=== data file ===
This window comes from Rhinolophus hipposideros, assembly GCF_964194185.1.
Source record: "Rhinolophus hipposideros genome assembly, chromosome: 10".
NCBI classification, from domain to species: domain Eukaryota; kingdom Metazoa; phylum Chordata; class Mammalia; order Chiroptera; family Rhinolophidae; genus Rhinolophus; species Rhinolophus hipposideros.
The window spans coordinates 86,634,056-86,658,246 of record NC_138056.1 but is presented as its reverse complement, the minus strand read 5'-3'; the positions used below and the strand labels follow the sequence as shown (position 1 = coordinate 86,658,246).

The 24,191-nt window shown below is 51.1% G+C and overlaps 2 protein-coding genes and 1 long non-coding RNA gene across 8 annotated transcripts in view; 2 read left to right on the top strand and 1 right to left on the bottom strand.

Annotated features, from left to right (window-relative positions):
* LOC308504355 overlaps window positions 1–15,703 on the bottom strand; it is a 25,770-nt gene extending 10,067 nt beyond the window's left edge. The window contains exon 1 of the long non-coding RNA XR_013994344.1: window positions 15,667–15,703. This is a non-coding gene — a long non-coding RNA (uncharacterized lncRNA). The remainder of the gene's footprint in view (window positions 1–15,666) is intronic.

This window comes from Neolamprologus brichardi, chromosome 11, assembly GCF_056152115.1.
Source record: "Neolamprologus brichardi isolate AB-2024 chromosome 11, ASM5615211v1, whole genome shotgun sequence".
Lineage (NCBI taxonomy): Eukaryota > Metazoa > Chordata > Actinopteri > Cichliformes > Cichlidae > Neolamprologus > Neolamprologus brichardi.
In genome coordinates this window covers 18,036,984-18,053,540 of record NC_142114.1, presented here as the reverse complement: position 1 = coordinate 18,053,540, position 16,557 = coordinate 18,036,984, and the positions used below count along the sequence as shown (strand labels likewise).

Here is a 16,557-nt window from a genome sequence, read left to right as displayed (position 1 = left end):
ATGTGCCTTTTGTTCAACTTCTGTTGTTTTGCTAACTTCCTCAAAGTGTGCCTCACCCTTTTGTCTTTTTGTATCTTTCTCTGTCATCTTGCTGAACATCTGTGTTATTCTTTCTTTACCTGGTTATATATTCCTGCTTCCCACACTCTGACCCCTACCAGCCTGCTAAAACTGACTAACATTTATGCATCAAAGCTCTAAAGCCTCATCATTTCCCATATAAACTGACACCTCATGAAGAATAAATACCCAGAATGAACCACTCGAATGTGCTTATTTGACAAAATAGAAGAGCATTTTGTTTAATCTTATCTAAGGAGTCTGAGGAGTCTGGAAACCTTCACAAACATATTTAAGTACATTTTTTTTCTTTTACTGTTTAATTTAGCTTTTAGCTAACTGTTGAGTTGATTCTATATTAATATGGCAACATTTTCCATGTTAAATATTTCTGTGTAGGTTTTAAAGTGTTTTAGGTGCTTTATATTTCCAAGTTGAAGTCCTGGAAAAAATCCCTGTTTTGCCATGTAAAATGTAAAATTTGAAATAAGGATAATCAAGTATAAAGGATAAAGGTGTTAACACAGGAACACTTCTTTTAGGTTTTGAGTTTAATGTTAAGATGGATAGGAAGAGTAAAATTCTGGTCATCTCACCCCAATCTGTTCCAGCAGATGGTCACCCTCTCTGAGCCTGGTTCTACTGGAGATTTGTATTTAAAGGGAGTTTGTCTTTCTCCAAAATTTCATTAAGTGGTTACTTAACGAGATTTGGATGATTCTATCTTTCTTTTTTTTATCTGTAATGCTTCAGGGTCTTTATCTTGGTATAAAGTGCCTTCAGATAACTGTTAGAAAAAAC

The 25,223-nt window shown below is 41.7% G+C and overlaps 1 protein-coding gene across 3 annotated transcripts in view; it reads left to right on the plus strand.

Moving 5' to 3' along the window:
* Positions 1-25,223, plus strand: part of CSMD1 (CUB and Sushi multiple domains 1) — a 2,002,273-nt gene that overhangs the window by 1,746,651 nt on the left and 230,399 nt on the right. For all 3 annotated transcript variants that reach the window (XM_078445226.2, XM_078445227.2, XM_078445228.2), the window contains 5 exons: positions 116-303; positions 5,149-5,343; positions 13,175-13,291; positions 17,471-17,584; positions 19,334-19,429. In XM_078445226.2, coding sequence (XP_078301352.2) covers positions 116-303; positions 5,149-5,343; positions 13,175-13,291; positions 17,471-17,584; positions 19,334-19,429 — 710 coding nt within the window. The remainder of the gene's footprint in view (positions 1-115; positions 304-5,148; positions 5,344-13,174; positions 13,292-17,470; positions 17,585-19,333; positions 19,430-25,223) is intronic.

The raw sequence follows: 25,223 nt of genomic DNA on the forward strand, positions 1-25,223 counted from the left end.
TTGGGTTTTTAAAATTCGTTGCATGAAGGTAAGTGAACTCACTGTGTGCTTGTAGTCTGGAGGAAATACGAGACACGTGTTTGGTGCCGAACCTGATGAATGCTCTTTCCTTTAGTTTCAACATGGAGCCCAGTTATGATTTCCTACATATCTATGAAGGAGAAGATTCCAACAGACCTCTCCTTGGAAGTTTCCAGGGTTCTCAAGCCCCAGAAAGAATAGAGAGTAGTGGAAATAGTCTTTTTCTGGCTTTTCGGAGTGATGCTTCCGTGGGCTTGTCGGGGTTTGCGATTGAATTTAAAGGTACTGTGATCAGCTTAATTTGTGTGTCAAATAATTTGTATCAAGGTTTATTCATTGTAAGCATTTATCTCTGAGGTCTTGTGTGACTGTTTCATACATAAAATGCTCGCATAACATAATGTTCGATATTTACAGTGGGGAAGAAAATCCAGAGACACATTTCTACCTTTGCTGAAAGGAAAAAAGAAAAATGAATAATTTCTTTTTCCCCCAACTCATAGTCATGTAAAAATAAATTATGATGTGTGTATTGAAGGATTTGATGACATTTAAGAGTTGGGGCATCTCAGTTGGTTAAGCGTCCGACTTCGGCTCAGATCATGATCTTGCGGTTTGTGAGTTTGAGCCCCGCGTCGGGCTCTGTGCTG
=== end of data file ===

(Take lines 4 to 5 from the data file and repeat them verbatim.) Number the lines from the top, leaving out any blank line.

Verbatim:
The window spans coordinates 86,634,056-86,658,246 of record NC_138056.1 but is presented as its reverse complement, the minus strand read 5'-3'; the positions used below and the strand labels follow the sequence as shown (position 1 = coordinate 86,658,246).

The 24,191-nt window shown below is 51.1% G+C and overlaps 2 protein-coding genes and 1 long non-coding RNA gene across 8 annotated transcripts in view; 2 read left to right on the top strand and 1 right to left on the bottom strand.